Several interpretations are possible based upon the data presented thus far. The introduction of community banning in mid-2005 and the 2007 expansion of community sanctions to include lesser remedies such as topic banning and revert parole is one factor worthy of consideration. In my opinion that does not fully explain the dynamic observed. Blog format is better suited to short presentations than long ones, and more relevant data will follow in future posts.

----
Image credits:

http://upload.wikimedia.org/wikipedia/en/7/7c/Wikipedia_Article_Creation.png

4 comments:

Matthew Brown said...

Good to see the prospect of sensible discussion on these issues. One issue, as you point out, is simply that many of the easy cases now don't get as far as the arbcom; with solid precedent, the community and admins handle them.

Arbcom thus is handed fewer cases with obvious answers (in which we can look good), and more cases that aren't as amenable to quick or satisfactory resolution.

Many of the issues that now come before arbcom are ones where there is no community consensus as to the right thing to do. This firstly increases the odds of people being unsatisfied with our decision no matter what we do, and secondly increases the chance that the arbcom decision will be a typical product of a committee; timid and reflecting the points a plurality of the committee can agree upon, rather than decisive measures.

Simple user conduct cases are pretty cut and dried by now, if they even have to come to us, but I think the project as a whole hasn't reached good conclusions about several issues.

One of these is how vested contributors who add value to the site but behave problematically should be treated. Most every case like this has people arguing vociferously in both directions, and the odds of an arbcom decision that pleases everyone is small.

Another hard area is how issues fundamentally concerning content rather than behavior should be handled. The arbcom, historically, is not supposed to handle content disputes, just the behavior aspects. This has increasingly meant a tendency to try and win content disputes by provoking the other side into doing something they'll get restricted for, and has meant that cases that at root are a content dispute have been at times badly handled.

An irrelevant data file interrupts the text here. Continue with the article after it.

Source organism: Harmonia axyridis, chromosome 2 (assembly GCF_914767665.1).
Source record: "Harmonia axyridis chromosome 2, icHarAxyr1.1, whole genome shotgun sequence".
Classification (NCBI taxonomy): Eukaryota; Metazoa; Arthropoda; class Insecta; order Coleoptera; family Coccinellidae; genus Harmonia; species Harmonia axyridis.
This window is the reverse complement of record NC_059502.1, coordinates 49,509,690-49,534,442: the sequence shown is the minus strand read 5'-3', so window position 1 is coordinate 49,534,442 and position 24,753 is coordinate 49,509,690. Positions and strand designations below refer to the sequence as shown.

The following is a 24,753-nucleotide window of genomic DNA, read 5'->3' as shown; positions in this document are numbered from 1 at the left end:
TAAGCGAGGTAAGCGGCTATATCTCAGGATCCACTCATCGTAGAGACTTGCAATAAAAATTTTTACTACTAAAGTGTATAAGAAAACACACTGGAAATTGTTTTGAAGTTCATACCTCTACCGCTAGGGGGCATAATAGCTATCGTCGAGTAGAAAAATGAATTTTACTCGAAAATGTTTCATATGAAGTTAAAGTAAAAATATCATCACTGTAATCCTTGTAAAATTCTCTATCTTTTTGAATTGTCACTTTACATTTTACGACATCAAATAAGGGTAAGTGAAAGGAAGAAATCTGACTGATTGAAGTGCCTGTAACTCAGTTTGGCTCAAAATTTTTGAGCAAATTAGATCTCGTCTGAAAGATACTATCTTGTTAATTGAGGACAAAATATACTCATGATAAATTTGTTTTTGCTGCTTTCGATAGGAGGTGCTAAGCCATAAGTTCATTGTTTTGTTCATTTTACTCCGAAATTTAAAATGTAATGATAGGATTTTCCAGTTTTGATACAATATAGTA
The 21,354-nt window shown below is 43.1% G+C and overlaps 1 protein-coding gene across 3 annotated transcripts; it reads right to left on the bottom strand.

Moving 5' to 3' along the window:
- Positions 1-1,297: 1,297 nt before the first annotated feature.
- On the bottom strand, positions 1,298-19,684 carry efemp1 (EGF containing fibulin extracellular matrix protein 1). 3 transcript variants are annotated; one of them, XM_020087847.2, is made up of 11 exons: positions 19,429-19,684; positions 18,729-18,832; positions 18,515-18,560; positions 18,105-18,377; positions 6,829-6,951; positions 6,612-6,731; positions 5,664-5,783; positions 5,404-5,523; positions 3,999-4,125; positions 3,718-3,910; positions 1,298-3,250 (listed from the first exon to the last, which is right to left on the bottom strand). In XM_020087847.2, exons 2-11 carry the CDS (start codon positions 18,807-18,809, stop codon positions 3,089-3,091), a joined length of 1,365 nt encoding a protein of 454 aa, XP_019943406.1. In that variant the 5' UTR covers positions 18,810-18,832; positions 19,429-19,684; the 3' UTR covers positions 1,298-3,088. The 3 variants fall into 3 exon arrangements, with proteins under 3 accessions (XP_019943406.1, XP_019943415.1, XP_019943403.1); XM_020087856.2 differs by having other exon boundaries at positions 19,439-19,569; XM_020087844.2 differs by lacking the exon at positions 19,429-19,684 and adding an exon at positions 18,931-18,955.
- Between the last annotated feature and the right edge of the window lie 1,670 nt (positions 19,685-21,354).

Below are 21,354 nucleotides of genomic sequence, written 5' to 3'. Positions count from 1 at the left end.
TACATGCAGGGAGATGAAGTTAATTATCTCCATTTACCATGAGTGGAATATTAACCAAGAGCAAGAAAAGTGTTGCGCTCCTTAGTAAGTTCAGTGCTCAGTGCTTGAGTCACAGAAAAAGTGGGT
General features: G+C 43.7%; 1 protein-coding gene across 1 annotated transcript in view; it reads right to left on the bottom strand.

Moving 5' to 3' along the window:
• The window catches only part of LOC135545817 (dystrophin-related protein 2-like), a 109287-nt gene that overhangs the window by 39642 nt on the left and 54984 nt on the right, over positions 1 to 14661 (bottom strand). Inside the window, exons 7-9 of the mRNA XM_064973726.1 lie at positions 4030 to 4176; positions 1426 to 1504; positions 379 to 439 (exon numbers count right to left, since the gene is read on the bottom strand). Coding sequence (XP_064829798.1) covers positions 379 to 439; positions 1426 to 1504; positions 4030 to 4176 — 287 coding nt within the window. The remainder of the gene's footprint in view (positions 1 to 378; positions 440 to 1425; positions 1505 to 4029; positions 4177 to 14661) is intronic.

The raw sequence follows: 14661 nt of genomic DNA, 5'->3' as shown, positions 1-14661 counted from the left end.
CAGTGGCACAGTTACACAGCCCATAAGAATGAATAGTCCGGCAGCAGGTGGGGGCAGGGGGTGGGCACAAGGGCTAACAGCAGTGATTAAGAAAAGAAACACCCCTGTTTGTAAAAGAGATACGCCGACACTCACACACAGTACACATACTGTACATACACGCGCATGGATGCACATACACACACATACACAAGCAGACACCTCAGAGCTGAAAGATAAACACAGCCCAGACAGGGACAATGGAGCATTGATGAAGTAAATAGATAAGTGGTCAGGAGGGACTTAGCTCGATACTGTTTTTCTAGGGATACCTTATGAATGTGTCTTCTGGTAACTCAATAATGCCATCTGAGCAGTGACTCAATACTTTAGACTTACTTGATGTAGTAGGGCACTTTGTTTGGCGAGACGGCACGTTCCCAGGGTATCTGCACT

These are far from the only issues, of course - will be interested in seeing what you come up with.

David Gerard said...

Yeah. Essentially, as simpler types of cases get resolved - in 2004, it took an arbcom case to get a persistent troublesome IP blocked - the arbcom is left with the shittiest and most difficult cases to deal with. And remember that since 2004, wikipedia.org has gone from #500 website in the world to #7. So just comparing numbers between 2004 and 2008 is comparing apples and the European Orange Mountain.

And it's a depressing job: wading through and cleaning out the sewers of stupidity, all the time. Hence arbitrator burnout.

John Broughton said...

Durova - what you SHOULD have been counting, at month-end, was cases OPENED during that month. Consider a situation where 4 cases per month are opened, and each takes exactly two months to resolve. Then at month-end, there will always be 8 open cases. Now consider if ArbComm becomes less efficient/effective, and takes exactly 3 months per case (50% more time) - but the caseload remains at 4 new cases per month. By your logic, since there would now be 12 cases open at each month-end, the committee's workload has increased by 50%. But it has not increased at all - there are still only 4 new cases per month.

Durova said...

And you are welcome to follow up on this work, with the diffs I conveniently provided, and refine it.

No one has attempted this avenue of research before in a quantitative manner. It's conventional netiquette to offer at least perfunctory appreciation, and refrain from shouting in all caps.